There are passages of the report that read like poetry. “To fall under the spell of an object,” Saar and Savoy write, “to be touched by it, moved emotionally by a piece of art in a museum, brought to tears of joy, to admire its forms of ingenuity, to like the artworks’ colors, to take a photo of it, to let oneself be transformed by it: all these experiences—which are also forms of access to knowledge—cannot simply be reserved to the inheritors of an asymmetrical history, to the benefactors of an excess of privilege and mobility.” If art really is shared culture, it must be accessible to all. That means it can’t live solely in places where young Africans won’t be able to see it. It also means that the stories we tell about art can’t be asymmetrical either.
Savoy was hired by Macron’s government because she had distinguished herself as one of the leading European provenance experts while on the board of the Humboldt Forum, a museum in a reconstructed Prussian palace in the center of Berlin. In July 2017, she abruptly resigned from the board, comparing the museum to Chernobyl and telling Süddeutsche Zeitung that the origin stories of the African objects in the museum had been sealed up “under a lead roof like nuclear waste.” Even now, the provenance information that exists on the museum’s labels reads like a litany of colonial atrocities: “I had the impression to be in something like a memorial for burned villages,” she told me. “It’s very brutal, and these beautiful objects are mute. They are now only the testimonies of massacres.” The challenge, therefore, is not simply to acknowledge trauma but to find a way to move past it. To see the object, like an individual, as whole.
No one is better suited to study that whole than those who have always perceived it. “A new relational ethics begins with the recognition of the ability of the people from heritage communities to interact with their own culture,” Savoy told me. “According to this view, restitutions are not the end of a process, but the beginning of a new kind of interaction with the former, and proper, owners.” In other words, returning looted artworks actually permits more comprehensive scholarship. Restitution also allows African institutions to lend and borrow the way European and American museums do, so that scholarly exchange can flow in both directions. In November 2021, 26 objects that had been pillaged from the royal palace in Abomey in 1892 were removed from the galleries at Quai Branly and returned to the Kingdom of Benin. At a reception in Cotonou, Benin, to celebrate their arrival, Beninese President Patrice Talon declared that the occasion marked the “return to Benin of our soul, our identity.” It was also the first significant victory in Savoy and Saar’s campaign.
A century of trauma still lives in those objects. It can never be erased. But situated in new galleries under the auspices of the Benin Kingdom, the artworks can now tell new stories–or much older ones. Their import will no longer be defined by colonialism.
The debate over restitution that has rocked institutions across Europe and America over the past few years is not simply a debate over who owns culture, or where it can rightfully be displayed. It’s a debate about power in a post-colonial world where reparations can still seem generations away. Conversations around racial justice, particularly following the 2020 Black Lives Matter protests, may have spurred the Smithsonian’s decision, in November 2021, to return the Benin bronzes in their collection. Nonetheless, the lack of public accountability for US institutions like the Smithsonian and the Met, which receive only a small portion of their funding from the state, means they can still equivocate. The Met, for their part, have returned a number of objects over the past two decades–including a pair of key Khmer sculptures – but only when the evidence of looting was incontrovertible, and international law was on the petitioner’s side. Private museums, meanwhile, accountable only to their boards, can avoid the restitution question altogether.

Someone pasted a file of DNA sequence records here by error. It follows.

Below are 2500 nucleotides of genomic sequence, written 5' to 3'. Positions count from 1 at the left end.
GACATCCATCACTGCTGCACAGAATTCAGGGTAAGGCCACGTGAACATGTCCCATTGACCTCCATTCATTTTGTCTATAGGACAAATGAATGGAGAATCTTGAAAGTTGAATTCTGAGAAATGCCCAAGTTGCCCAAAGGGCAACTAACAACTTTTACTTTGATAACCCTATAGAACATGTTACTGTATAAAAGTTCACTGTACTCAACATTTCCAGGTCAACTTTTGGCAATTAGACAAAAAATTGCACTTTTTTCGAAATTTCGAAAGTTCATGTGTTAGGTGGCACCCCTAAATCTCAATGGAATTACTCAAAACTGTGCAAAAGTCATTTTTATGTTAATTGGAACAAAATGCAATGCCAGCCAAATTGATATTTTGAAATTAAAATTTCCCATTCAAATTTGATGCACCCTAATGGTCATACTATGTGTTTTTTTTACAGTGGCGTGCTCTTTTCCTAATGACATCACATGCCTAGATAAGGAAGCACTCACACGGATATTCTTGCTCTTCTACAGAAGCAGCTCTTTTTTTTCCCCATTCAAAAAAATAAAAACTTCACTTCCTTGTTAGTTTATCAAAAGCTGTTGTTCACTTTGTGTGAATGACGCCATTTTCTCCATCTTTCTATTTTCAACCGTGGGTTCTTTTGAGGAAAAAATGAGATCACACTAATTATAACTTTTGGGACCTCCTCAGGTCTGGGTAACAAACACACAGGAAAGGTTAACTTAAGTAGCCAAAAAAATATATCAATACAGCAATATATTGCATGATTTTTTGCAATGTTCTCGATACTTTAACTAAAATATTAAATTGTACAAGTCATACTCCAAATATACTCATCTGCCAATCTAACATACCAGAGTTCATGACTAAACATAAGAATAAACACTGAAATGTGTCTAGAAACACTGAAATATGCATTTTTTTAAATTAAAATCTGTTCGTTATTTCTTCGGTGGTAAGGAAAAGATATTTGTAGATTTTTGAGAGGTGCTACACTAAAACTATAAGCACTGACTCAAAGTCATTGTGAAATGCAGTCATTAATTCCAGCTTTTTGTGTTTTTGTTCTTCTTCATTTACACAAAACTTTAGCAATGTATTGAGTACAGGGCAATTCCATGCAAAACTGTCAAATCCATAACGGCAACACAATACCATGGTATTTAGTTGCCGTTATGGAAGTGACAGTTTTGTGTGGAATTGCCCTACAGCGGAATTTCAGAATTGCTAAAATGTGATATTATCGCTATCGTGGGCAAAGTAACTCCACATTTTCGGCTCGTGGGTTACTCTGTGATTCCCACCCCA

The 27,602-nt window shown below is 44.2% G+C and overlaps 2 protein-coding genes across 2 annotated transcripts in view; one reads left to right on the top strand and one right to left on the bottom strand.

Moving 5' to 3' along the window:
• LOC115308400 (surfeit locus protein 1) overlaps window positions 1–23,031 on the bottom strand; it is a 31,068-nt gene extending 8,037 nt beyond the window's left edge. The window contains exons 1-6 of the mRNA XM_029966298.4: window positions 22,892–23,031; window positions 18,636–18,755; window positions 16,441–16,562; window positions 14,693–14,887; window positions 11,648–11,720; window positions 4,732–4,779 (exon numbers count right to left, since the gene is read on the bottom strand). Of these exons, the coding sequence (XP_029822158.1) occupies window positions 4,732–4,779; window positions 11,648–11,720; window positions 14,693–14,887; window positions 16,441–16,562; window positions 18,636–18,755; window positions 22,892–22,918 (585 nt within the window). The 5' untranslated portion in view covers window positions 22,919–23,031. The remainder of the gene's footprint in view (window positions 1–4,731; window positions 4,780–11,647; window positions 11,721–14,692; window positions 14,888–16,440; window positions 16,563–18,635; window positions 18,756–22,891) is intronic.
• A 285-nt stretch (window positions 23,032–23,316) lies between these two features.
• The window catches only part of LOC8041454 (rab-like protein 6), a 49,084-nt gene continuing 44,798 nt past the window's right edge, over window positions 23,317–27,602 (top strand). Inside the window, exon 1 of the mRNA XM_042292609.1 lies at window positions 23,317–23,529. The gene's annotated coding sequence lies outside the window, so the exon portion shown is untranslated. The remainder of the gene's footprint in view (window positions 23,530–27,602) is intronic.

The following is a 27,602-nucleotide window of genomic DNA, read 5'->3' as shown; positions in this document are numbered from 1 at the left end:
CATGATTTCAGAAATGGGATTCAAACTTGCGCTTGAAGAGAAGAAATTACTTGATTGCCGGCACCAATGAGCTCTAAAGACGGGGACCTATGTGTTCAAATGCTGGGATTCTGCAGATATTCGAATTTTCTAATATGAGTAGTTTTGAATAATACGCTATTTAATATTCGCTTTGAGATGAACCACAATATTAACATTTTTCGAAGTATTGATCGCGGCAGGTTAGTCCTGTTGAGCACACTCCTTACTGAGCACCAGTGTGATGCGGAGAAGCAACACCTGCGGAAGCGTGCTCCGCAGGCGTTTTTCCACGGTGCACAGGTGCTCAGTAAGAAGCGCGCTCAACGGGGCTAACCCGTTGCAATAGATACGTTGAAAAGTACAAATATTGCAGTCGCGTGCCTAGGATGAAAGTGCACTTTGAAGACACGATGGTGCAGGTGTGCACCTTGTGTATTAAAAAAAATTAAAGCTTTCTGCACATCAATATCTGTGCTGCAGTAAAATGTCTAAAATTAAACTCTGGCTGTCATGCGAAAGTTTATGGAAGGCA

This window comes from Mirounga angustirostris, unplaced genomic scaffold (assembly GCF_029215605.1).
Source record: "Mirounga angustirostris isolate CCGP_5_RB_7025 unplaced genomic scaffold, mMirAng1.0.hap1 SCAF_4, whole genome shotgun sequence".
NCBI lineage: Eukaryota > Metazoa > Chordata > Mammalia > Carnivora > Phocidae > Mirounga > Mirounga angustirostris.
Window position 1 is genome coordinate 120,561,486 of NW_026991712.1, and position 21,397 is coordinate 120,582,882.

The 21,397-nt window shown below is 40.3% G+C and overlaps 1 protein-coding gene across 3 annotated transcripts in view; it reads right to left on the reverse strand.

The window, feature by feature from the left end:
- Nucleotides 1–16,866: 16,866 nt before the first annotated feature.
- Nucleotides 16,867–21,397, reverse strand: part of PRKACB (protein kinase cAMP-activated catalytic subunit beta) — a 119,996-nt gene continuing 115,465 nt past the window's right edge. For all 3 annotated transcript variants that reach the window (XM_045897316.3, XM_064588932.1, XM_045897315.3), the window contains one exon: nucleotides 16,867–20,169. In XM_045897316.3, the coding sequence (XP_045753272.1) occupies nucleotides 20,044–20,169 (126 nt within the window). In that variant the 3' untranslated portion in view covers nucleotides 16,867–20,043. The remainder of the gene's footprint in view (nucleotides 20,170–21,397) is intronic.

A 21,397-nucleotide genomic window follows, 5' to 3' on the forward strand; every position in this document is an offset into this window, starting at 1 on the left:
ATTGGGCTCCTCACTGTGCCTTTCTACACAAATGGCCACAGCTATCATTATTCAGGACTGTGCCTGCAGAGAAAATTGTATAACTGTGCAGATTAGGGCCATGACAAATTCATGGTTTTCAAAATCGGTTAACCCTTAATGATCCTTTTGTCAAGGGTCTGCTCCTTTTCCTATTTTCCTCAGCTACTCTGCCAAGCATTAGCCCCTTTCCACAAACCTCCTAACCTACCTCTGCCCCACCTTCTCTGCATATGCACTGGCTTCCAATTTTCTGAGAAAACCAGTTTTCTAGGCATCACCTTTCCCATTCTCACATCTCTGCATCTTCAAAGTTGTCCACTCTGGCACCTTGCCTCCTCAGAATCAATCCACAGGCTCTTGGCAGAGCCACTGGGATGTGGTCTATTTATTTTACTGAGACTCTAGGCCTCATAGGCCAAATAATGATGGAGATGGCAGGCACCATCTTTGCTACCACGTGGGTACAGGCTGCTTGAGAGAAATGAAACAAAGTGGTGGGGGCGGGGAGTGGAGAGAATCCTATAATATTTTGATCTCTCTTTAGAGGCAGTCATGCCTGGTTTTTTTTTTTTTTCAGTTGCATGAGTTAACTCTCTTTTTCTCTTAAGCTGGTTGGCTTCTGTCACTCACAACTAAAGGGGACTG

How sculpture is acquired and how it is displayed can tell us everything about the flows of money and power that shape our cultural institutions, and by extension, the world in which we live. As a body, it’s a powerful proxy for our body politic. It can help us understand historical trauma, but also learn how to better dress its wounds.
Evan Moffitt is a writer based in New York. He is the creator and host of Precious Cargo, a podcast about the journeys of works of art. His work appears often in frieze, where he was formerly Senior Editor, and has been featured in various other publications, including Aperture, Artforum, Art in America, Art Review, 4 Columns, and The White Review.
TOP, LEFT TO RIGHT: Figure: Horn Player, Edo artist, 1550–1680. Nigeria, Igun-Eronmwen guild, Court of Benin. Brass, 24 3/4 x 11 1/2 x 6 3/4 in. (62.9 x 29.2 x 17.2 cm). The Michael C. Rockefeller Memorial Collection, Gift of Nelson A. Rockefeller, 1972. / Head of an Oba, 16th century. Nigeria, Igun-Eronmwen guild, Court of Benin. Edo artist. Brass, 9 1/4 x 8 5/8 x 9 in. (23.5 x 21.9 x 22.9 cm). The Michael C. Rockefeller Memorial Collection, Bequest of Nelson A. Rockefeller, 1979. / Head of an Oba, 19th century. Nigeria, Court of Benin, Edo peoples. Brass, 13 1/4 x 10 3/4 x 11 1/8 in. (33.7 x 27.3 x 28.3 cm). Bequest of Alice K. Bache, 1977.
MIDDLE: Edo Artist, Queen Mother Pendant Mask: Iyoba, 16th century. Ivory, iron, copper, 9 3/8 x 5 x 2 1/2 in. (23.8 x 12.7 x 6.4 cm). The Michael C. Rockefeller Memorial Collection, Gift of Nelson A. Rockefeller, 1972. The Metropolitan Museum of Art.
BOTTOM, LEFT TO RIGHT: Head of a Queen Mother (Iyoba), 1750–1800, Nigeria, Court of Benin, Edo peoples. Brass, 17 x 8 7/8 x 10 1/2 in. (43.2 x 22.5 x 26.7 cm). Bequest of Alice K. Bache, 1977. / Head of an Oba, ca. 1550. Nigeria, Court of Benin, Edo peoples. Bronze, 8 1/2 x 7 3/4 x 8 1/8 in. (21.6 x 19.7 x 20.6 cm). The Michael C. Rockefeller Memorial Collection, Gift of Nelson A. Rockefeller, 1972. / Figure: Male Attendant, 18th century, Nigeria, Court of Benin, Edo peoples. Bronze, copper, 7 x 2 in. (17.8 x 5.1 cm). Bequest of Alice K. Bache, 1977.